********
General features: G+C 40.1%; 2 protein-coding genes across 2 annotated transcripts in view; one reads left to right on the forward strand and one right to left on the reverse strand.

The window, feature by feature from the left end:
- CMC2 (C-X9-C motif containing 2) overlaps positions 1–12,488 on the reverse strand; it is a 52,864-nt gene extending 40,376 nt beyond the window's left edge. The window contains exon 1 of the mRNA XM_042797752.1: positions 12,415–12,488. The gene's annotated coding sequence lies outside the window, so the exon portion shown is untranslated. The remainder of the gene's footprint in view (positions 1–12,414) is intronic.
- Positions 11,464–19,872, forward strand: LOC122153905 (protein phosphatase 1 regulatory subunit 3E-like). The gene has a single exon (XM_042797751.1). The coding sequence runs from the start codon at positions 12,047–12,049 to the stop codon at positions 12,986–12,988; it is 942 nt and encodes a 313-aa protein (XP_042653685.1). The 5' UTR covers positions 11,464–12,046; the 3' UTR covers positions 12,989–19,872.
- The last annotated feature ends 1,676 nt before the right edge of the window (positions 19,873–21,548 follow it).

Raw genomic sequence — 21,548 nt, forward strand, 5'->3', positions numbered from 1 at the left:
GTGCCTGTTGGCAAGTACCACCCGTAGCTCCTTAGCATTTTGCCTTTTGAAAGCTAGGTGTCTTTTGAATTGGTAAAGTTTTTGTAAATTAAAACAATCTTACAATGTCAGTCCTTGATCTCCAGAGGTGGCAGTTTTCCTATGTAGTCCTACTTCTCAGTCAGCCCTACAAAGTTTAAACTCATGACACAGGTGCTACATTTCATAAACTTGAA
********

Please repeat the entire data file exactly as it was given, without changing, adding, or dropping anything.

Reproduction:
General features: G+C 40.1%; 2 protein-coding genes across 2 annotated transcripts in view; one reads left to right on the forward strand and one right to left on the reverse strand.

The window, feature by feature from the left end:
- CMC2 (C-X9-C motif containing 2) overlaps positions 1–12,488 on the reverse strand; it is a 52,864-nt gene extending 40,376 nt beyond the window's left edge. The window contains exon 1 of the mRNA XM_042797752.1: positions 12,415–12,488. The gene's annotated coding sequence lies outside the window, so the exon portion shown is untranslated. The remainder of the gene's footprint in view (positions 1–12,414) is intronic.
- Positions 11,464–19,872, forward strand: LOC122153905 (protein phosphatase 1 regulatory subunit 3E-like). The gene has a single exon (XM_042797751.1). The coding sequence runs from the start codon at positions 12,047–12,049 to the stop codon at positions 12,986–12,988; it is 942 nt and encodes a 313-aa protein (XP_042653685.1). The 5' UTR covers positions 11,464–12,046; the 3' UTR covers positions 12,989–19,872.
- The last annotated feature ends 1,676 nt before the right edge of the window (positions 19,873–21,548 follow it).

Raw genomic sequence — 21,548 nt, forward strand, 5'->3', positions numbered from 1 at the left:
GTGCCTGTTGGCAAGTACCACCCGTAGCTCCTTAGCATTTTGCCTTTTGAAAGCTAGGTGTCTTTTGAATTGGTAAAGTTTTTGTAAATTAAAACAATCTTACAATGTCAGTCCTTGATCTCCAGAGGTGGCAGTTTTCCTATGTAGTCCTACTTCTCAGTCAGCCCTACAAAGTTTAAACTCATGACACAGGTGCTACATTTCATAAACTTGAA